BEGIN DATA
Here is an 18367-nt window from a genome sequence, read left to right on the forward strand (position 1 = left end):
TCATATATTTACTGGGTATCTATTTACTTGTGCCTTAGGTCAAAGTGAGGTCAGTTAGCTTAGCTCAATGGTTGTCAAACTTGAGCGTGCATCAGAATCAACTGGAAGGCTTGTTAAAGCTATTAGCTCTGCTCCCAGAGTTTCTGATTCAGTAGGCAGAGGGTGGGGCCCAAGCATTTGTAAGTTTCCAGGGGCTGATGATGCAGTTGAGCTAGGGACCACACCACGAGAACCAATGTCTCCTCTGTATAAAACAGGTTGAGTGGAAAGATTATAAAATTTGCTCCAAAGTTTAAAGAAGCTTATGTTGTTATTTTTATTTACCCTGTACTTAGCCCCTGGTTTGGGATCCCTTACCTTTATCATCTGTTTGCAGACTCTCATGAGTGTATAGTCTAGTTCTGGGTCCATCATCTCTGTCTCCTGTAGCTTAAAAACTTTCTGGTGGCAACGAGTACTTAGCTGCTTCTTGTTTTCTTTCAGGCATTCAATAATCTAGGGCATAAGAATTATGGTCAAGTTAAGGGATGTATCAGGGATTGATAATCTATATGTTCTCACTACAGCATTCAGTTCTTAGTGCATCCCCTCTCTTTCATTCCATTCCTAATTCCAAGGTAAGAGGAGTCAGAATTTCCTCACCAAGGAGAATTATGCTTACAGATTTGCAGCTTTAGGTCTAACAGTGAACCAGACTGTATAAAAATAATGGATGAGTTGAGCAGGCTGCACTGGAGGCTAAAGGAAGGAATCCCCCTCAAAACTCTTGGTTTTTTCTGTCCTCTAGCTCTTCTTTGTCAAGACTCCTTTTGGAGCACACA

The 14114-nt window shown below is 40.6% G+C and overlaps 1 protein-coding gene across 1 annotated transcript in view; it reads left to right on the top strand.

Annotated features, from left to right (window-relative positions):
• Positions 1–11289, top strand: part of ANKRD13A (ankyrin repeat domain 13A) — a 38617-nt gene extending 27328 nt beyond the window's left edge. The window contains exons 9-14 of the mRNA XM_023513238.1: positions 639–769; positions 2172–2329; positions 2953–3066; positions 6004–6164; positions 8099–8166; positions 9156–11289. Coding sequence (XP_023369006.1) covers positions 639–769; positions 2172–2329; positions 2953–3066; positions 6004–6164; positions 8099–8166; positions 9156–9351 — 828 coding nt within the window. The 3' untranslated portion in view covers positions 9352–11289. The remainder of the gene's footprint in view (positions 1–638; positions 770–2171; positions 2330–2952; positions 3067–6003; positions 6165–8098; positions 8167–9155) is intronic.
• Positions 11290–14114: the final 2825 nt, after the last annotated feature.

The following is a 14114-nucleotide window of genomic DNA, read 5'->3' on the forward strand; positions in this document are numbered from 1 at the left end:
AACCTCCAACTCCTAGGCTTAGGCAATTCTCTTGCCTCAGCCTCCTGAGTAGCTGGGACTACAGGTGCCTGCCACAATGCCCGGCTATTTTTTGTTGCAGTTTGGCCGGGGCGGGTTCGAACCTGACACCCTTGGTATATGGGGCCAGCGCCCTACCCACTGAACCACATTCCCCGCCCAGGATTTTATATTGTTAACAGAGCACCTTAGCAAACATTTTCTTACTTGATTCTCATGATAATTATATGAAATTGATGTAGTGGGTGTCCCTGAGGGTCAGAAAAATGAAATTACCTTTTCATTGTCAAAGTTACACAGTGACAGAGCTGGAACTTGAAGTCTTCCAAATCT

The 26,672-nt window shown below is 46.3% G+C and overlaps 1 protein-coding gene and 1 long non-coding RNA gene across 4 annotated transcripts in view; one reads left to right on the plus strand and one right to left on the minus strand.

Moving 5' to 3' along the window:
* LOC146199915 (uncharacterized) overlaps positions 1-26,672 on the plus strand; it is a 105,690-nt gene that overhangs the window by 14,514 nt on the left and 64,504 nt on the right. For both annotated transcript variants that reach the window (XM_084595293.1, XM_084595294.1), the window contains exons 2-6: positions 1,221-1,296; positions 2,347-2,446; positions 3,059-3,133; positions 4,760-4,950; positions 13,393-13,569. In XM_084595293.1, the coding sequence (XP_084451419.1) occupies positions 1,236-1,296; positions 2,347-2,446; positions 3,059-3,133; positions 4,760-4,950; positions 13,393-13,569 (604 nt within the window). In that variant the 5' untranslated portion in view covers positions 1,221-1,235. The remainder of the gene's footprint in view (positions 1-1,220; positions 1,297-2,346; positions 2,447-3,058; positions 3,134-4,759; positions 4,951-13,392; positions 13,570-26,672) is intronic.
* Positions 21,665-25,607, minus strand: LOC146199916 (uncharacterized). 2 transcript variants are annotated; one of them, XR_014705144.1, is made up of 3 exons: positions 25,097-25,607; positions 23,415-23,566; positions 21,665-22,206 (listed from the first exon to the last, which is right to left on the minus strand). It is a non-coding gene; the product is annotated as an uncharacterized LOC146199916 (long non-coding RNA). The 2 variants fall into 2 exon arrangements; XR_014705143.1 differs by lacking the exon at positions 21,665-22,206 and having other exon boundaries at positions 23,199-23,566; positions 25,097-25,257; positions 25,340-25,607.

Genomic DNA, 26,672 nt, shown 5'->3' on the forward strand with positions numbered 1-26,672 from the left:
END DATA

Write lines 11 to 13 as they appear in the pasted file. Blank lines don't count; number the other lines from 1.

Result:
* LOC146199915 (uncharacterized) overlaps positions 1-26,672 on the plus strand; it is a 105,690-nt gene that overhangs the window by 14,514 nt on the left and 64,504 nt on the right. For both annotated transcript variants that reach the window (XM_084595293.1, XM_084595294.1), the window contains exons 2-6: positions 1,221-1,296; positions 2,347-2,446; positions 3,059-3,133; positions 4,760-4,950; positions 13,393-13,569. In XM_084595293.1, the coding sequence (XP_084451419.1) occupies positions 1,236-1,296; positions 2,347-2,446; positions 3,059-3,133; positions 4,760-4,950; positions 13,393-13,569 (604 nt within the window). In that variant the 5' untranslated portion in view covers positions 1,221-1,235. The remainder of the gene's footprint in view (positions 1-1,220; positions 1,297-2,346; positions 2,447-3,058; positions 3,134-4,759; positions 4,951-13,392; positions 13,570-26,672) is intronic.
* Positions 21,665-25,607, minus strand: LOC146199916 (uncharacterized). 2 transcript variants are annotated; one of them, XR_014705144.1, is made up of 3 exons: positions 25,097-25,607; positions 23,415-23,566; positions 21,665-22,206 (listed from the first exon to the last, which is right to left on the minus strand). It is a non-coding gene; the product is annotated as an uncharacterized LOC146199916 (long non-coding RNA). The 2 variants fall into 2 exon arrangements; XR_014705143.1 differs by lacking the exon at positions 21,665-22,206 and having other exon boundaries at positions 23,199-23,566; positions 25,097-25,257; positions 25,340-25,607.

Genomic DNA, 26,672 nt, shown 5'->3' on the forward strand with positions numbered 1-26,672 from the left: